Any comments that you would make in response to their answers should be confined to positive statements, along with a couple of words in regards to your familiarity and previous workings in that location or with the individual.

These are probing questions that allow the mother and daughter to give you additional insight to their wants and needs. And the more you know about their wants and needs, the more correctly you can identify the products and services to suggest. Comments about your familiarity with the individuals and locations create a feeling of confidence and professionalism in your abilities.

The third step is to compensate for the advertising that the price florist does. A delivery of a simple floral arrangement to the home of the mother and daughter, a card of appreciation for their visit, and a followup phone call demonstrates to them that you are a professional that takes care of details.

The fourth step is to make contact with the facilities and individuals, even if you have worked with them hundreds of times, and let them know that you are researching on behalf of this potential customer. Ask if there is any additional information that they can share with you that would assist you in achieving your goal of servicing this customer.

You will have the strong possibility that these individuals or facilities will contact the mother and bride to be to let them know that you have been doing your homework. Of course, in the initial interview you will want to make sure that the wedding has been announced and that the various individuals and facilities have already been contacted.

The fifth step will be to recontact the customer to tell them of your research and suggestions. A followup letter adds another touch of professionalism. Approach the event as though every potential customer that contacts you is going to contract your floral shop to produce their wedding.

If you are out of bounds with this approach, most people will tell you. And if you are not sure, feel confident to ask for the sale. There is nothing wrong with telling the bride that you are excited about her wedding, and that you would be honored and most appreciative of the opportunity of having her business.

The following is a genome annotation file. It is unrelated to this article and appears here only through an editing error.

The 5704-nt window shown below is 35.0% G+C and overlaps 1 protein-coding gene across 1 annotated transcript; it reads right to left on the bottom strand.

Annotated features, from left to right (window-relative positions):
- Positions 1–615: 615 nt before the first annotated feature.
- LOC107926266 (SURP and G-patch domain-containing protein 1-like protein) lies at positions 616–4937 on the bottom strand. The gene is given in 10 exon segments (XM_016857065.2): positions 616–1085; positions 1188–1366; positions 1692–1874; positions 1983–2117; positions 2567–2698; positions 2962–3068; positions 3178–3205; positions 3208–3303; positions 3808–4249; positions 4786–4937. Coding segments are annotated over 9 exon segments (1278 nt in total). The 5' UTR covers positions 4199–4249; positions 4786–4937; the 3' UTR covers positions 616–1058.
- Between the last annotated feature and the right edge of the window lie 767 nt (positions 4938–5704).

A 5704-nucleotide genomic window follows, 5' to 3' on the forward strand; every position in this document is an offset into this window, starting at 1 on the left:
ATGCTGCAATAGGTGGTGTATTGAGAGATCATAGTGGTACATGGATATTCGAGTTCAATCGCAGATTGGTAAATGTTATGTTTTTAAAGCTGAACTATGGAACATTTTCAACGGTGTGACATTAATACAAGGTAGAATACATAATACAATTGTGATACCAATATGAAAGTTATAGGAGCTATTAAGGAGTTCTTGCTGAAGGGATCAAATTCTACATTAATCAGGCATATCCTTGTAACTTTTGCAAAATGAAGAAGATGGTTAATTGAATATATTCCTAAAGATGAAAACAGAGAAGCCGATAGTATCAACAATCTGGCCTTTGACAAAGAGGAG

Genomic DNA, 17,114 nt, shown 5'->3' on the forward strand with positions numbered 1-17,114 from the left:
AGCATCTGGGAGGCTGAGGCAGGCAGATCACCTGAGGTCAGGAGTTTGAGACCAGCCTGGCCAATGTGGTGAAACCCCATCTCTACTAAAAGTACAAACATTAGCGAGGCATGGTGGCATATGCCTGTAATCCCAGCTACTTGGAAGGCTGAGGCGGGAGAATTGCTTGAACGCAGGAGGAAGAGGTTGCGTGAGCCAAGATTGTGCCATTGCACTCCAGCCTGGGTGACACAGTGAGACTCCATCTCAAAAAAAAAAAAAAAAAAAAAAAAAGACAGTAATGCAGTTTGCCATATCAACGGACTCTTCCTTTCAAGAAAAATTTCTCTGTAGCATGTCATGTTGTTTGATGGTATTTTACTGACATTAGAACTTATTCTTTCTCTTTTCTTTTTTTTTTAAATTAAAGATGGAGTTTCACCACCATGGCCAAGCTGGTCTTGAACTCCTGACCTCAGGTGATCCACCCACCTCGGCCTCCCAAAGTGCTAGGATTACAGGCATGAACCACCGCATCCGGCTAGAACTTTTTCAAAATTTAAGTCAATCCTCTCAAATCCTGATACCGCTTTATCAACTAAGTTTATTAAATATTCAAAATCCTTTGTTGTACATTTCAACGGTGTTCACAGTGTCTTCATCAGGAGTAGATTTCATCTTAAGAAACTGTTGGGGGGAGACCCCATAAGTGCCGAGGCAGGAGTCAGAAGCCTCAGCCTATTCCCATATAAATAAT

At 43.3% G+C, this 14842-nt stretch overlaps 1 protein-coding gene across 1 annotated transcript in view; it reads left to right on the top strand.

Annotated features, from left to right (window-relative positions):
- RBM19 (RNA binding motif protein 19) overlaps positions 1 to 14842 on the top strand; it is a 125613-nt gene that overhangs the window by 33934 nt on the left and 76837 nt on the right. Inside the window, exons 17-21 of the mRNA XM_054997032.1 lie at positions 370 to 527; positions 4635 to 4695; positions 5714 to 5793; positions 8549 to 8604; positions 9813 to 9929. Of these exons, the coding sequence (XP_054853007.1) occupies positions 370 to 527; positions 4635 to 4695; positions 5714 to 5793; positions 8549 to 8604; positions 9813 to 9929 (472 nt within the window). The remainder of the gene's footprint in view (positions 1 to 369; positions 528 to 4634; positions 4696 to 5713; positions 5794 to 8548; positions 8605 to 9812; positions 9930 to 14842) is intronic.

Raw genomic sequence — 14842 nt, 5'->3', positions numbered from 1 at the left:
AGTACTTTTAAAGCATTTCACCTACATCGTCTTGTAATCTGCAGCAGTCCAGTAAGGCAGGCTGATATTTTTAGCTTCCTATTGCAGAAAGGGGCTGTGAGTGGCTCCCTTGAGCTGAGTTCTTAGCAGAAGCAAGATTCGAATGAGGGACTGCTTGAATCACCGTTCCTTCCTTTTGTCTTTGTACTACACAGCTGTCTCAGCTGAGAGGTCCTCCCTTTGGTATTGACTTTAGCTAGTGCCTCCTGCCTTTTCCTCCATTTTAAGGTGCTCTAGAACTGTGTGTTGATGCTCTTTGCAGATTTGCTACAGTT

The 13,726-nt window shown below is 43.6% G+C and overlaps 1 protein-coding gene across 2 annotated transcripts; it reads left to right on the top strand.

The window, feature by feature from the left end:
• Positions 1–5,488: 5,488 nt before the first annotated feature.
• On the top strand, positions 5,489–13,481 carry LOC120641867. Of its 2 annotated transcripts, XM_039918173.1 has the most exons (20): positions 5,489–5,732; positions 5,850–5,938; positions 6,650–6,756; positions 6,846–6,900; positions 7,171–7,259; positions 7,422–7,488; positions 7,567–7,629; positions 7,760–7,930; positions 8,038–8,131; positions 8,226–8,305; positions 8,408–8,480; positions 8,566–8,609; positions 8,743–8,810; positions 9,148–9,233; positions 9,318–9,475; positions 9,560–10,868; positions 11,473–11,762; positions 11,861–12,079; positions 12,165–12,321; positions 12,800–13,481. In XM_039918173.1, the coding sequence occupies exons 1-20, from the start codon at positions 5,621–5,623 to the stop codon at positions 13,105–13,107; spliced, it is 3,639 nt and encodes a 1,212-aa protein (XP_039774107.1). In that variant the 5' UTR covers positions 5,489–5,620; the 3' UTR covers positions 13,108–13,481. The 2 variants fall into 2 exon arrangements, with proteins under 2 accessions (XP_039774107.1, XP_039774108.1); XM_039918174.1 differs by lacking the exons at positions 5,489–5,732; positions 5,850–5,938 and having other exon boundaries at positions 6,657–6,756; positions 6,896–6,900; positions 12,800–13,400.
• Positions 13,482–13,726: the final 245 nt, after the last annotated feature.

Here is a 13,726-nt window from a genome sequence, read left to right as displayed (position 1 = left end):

The sixth and final point in this plan is the price. The price is last for two reasons. The first is to restate that for most customers, price is about the sixth most important concern on their list. And the second reason is to reinforce the situation regarding the 95% of florists that we have already mentioned.

The problem that confronts many florists is that of pricing their services - not the flowers themselves, but determining the value of the service. Florists often are confronted with the $8.00 syndrome.

Simply stated, the price per hour for the individuals working in your shop is about $8.00 per hour when you consider the base salary, benefits, insurance costs, and all other expenses that directly relate to personnel. When you consider the time and effort put into the work that you or your wedding planner gives, many florists will think about this $8.00 cost.

Seeing that you are working with people around you that have this cost basis, too often, the owner, manager, or wedding planner considers these people to be their peers in value as well as work. This is just not so.

If everyone working in floral shops had the necessary knowledge and skills, then there would be a lot more floral shops in business. Your value, to your business and the customer, should be a multiple of the cost value of your employees.

You have shown to the customer your exceptional skills that separate you from the other florists, and you should feel confident in pricing your efforts with an equation like this: price plus quality plus service plus information equals value.

With this six step plan, will you perform the wedding planning for every bride to be that walks in your door or calls? Absolutely not. But, when you look at the wedding you did not get because a competitor had roses for $17.99, and performed the wedding for a total of $125, did you really lose an opportunity to have a profitable sale, or just an opportunity to give away your services and knowledge for minimum wages?

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This article is copyrighted by Tom Shay and Profits Plus Solutions, who can be reached at: PO Box 1577, St. Petersburg, Fl. 33731. Phone 727-464-2182. It may be printed for an individual to read, but not duplicated or distributed without expressed written consent of the copyright owner.

Copyright Notice

Profits Plus Solutions, Inc.
PO Box 1577
St. Petersburg, Fl 33731
(727) 464-2182
Fax: (727) 898-3179